“There’s a role for DLT to help build trust in something that’s inherently untrustworthy,” said Brian Holliday.
“I think blockchain, essentially a distributed ledger approach, could be used in conjunction with cloud technologies, giving the level of trust where you’re starting to make decisions based on machine data in supply chain.”
But as with any new technology, acceptance won’t come overnight. “You want to get to the point where you’re using the data to make valued decisions instead of discussing if the data is wrong,” said Neil Young. “And that will take time.”
As ever with any engineering discussion, conversation eventually turned to skills. Merging the physical and the digital comes with a unique set of challenges, pushing engineers outside their comfort zones and demanding new capabilities. Finding people with the requisite blend of skills isn’t easy.
“We want this sort of golden goose of an engineer that understands the mechanical but also the programming side,” said Chris Greaves. “It’s a real challenge getting these two worlds to align. It goes right back to what we’re educating people in and where you draw the line between mechanical engineering and computer science. And it is difficult, it’s a grey area. And I’m yet to find a golden goose.”
An alternative to chasing mythical engineers with the perfect blend of skills is to make sure you have the requisite balance of talent across a team. “I think if you have a team with the right composition and you’re able to lead the team in the right way, then you can bring in the right inputs from the different experts around the table,” said Malcolm Lee. “Going after the golden goose is always a noble quest, but it’s a rare instance that you get there.”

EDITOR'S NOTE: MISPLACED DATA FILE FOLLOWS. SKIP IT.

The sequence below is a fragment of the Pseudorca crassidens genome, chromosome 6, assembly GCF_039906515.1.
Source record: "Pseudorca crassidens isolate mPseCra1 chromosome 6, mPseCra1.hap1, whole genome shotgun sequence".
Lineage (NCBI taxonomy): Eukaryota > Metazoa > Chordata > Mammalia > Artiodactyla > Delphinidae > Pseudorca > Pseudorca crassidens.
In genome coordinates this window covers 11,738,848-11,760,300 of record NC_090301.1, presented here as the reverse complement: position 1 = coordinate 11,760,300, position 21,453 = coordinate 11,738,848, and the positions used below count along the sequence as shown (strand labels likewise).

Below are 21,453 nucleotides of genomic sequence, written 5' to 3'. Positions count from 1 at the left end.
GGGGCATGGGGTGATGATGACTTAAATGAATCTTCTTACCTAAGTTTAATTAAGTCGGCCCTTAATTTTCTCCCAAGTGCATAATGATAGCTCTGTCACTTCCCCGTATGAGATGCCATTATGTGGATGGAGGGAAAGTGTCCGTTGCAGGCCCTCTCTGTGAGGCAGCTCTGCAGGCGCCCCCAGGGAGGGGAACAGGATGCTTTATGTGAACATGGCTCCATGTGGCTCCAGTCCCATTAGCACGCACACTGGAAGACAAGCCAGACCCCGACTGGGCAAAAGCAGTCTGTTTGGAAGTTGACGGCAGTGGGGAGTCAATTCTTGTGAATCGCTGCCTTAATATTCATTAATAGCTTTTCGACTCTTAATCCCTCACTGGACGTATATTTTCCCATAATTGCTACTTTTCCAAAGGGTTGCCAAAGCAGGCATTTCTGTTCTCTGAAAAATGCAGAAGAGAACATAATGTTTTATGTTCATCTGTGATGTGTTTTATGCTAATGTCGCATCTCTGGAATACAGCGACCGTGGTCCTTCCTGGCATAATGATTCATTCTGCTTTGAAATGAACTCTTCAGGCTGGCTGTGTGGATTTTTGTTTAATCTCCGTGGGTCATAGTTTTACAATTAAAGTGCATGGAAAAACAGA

According to our panel, one of the reasons these multifaceted, cyber-physical engineers are nigh on impossible to find, is because the courses to produce them simply don’t exist. With digital becoming embedded in virtually all aspects of engineering, there is a need to rethink how the education system deals with the corresponding new skills demands.
“We still don’t see courses that reflect the sorts of electro-mechanical and data science skills that we want in engineers for the future,” said Brian Holliday. “My own undergrad degree at Cardiff was computer science and electrical engineering and that was as far as it went at the time. I’d loved to have had a dose of mechanical in there as well, but it was the only degree I could find and I haven’t seen that landscape improve.”
There was agreement that university education needs to evolve, but also that businesses need to do more to support continuous development. Outlining the merits of digital training to executives would be a good place to start.
“For me, one of the challenges in skills is the leadership in companies,” said Graham Wren, “getting the CEOs and boards of companies to understand that the world is going to be a very different place, very quickly. They are the people who can make the difference and send people to get trained. So I think the universities and the leaders in the field need to take a particular interest in starting with them.”
Top tips on weaving a digital thread
- When it comes to data collection and digitalisation, automation should be the rule rather than the exception
- Good data collection is essential, but it’s when that data is fed back to improve the asset that the real value is derived
- Go slow to go fast. It’s better to bring everyone along the right path together than move too quickly and leave parts of your organisation behind.
- The ability to clearly articulate the benefits of a digital thread will help bring stakeholders onboard
- Make sure your processes are in good shape before you digitalise. A bad digital process is still a bad process.
- Highlighting the economic impacts will be essential for securing executive and government backing
- Don’t be afraid of the challenge. The change is coming and those who embrace it will benefit.